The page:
For several reasons, I have no confidence whatsoever in WPCT or the Woodford Equity Income fund.

    The income focus fund though might at least deliver the 5% Income he promises and it might prove to be a good defensive fund if there is a crash. For these reasons I invested 3% of my portfolio in it and lost 3% almost immediately. :) I am going to hold on though, you never know he might prove to be the investment messiah after all. Personally I doubt it, I think luck has played a big part in his previous success.

    I’m behaving illogically because I’ve invested purely in the name/ brand. Given a similar underperformance from most other fund managers I would’ve stayed well clear. I suspect I’m not alone in this but unlike many others I’m prepared to admit it!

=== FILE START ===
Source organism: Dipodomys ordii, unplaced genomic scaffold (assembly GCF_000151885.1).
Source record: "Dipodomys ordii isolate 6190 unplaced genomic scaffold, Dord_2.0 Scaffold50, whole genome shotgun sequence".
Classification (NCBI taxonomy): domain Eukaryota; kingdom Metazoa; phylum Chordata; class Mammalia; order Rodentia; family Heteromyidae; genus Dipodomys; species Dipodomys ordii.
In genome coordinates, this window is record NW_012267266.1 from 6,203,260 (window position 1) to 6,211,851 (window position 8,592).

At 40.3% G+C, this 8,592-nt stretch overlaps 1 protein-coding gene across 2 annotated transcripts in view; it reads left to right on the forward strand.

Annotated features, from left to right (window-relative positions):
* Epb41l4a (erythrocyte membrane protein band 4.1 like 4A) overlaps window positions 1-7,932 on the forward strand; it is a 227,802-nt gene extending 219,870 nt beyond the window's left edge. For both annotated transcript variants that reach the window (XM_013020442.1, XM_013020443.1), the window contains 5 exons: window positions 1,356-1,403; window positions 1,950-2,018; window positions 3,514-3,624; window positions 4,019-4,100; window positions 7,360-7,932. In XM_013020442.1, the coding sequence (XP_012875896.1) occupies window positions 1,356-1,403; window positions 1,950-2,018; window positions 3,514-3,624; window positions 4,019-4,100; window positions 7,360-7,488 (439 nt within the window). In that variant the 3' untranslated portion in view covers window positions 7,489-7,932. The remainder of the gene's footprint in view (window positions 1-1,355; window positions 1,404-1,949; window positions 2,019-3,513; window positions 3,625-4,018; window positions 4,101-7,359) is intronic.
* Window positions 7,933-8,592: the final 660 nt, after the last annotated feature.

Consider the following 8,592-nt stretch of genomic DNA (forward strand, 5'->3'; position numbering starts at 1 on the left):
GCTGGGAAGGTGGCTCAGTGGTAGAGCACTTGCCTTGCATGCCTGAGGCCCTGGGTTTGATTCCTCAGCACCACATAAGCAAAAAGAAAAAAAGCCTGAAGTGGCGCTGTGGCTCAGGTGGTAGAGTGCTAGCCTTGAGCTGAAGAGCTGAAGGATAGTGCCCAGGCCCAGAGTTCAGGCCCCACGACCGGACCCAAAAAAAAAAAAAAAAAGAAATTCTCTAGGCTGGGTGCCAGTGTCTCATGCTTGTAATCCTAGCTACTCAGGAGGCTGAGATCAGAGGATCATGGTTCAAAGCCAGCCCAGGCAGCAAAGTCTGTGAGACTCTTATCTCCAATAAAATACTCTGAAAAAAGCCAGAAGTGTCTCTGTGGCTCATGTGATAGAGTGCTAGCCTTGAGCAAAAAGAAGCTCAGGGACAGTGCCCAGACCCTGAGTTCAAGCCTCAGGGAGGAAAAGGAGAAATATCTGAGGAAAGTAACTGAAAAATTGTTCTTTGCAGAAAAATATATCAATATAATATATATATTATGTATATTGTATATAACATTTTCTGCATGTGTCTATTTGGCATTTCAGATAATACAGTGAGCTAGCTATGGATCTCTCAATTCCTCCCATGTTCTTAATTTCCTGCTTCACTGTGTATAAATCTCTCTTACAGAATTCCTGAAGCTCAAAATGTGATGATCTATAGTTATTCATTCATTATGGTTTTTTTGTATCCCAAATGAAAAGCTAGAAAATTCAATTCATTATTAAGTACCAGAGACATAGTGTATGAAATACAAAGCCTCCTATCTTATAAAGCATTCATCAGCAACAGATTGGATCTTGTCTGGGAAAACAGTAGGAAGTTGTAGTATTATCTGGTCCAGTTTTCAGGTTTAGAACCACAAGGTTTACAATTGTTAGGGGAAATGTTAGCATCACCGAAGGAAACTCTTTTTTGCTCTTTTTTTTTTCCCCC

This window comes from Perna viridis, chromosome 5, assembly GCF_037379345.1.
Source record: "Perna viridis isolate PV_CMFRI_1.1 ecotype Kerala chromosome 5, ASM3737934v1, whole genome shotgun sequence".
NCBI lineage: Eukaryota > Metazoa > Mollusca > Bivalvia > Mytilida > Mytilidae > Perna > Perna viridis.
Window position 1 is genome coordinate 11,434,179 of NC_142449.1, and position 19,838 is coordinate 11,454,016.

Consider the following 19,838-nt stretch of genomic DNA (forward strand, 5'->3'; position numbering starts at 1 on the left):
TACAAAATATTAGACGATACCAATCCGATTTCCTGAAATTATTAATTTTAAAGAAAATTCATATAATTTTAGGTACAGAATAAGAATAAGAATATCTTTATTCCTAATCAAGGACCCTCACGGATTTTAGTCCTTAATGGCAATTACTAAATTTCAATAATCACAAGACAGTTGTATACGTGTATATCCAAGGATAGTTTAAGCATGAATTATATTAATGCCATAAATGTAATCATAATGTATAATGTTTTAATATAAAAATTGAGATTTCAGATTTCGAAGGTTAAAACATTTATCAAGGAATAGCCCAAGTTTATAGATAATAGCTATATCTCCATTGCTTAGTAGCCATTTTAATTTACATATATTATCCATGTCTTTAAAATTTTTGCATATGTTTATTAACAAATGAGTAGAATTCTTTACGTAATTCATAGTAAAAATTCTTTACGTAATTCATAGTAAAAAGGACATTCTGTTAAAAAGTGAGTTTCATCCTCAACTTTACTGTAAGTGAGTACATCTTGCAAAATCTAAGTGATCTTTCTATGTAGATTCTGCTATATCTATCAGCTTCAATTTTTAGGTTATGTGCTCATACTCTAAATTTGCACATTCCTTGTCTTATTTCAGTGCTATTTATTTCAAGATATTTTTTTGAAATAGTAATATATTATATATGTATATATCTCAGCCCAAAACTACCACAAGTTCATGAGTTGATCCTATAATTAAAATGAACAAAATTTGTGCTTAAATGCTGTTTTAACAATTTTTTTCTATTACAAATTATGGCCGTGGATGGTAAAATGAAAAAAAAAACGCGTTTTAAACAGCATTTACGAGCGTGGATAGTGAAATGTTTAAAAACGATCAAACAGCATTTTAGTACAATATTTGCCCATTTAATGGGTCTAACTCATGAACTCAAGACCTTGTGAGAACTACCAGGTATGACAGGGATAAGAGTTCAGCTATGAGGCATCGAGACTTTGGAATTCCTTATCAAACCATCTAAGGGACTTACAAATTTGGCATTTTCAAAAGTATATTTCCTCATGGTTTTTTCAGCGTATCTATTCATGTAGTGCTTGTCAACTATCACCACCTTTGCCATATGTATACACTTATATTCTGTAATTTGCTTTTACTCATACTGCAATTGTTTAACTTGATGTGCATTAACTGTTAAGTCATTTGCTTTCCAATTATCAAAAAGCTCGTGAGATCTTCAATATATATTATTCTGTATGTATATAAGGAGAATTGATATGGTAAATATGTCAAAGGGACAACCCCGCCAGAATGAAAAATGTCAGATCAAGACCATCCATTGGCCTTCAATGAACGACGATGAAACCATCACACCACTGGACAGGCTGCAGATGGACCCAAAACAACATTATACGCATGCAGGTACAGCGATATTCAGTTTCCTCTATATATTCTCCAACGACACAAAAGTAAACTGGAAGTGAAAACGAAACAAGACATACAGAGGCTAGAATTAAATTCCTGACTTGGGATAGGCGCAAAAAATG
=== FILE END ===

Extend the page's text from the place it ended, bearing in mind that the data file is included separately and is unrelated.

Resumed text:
01:35 on 03 December 2017

  • Capt Ahab: 

    You are not alone!!

    07:38 on 03 December 2017

  • Dennis .: 

    It's like a rerun of Antony Bolton and Fidelity. The lesson is don't buy on the name only. Even Terry Smith is having problems with his FEET fund whilst his Equity Fund powers ahead.

    19:02 on 03 December 2017

  • Tyrion Lannister: 

    Dennis, you’re absolutely right.

    The thing with Woodford is that his previous success has come from investing in established companies with his focus being generating income.

    It seems to me that his interest in young high tech companies is no more than a hobby horse for him but he’s out of his depth. That’s the main reason I’ve stayed clear of WPCT and the Equity income fund. The income focus fund though is pretty much back to basics for him.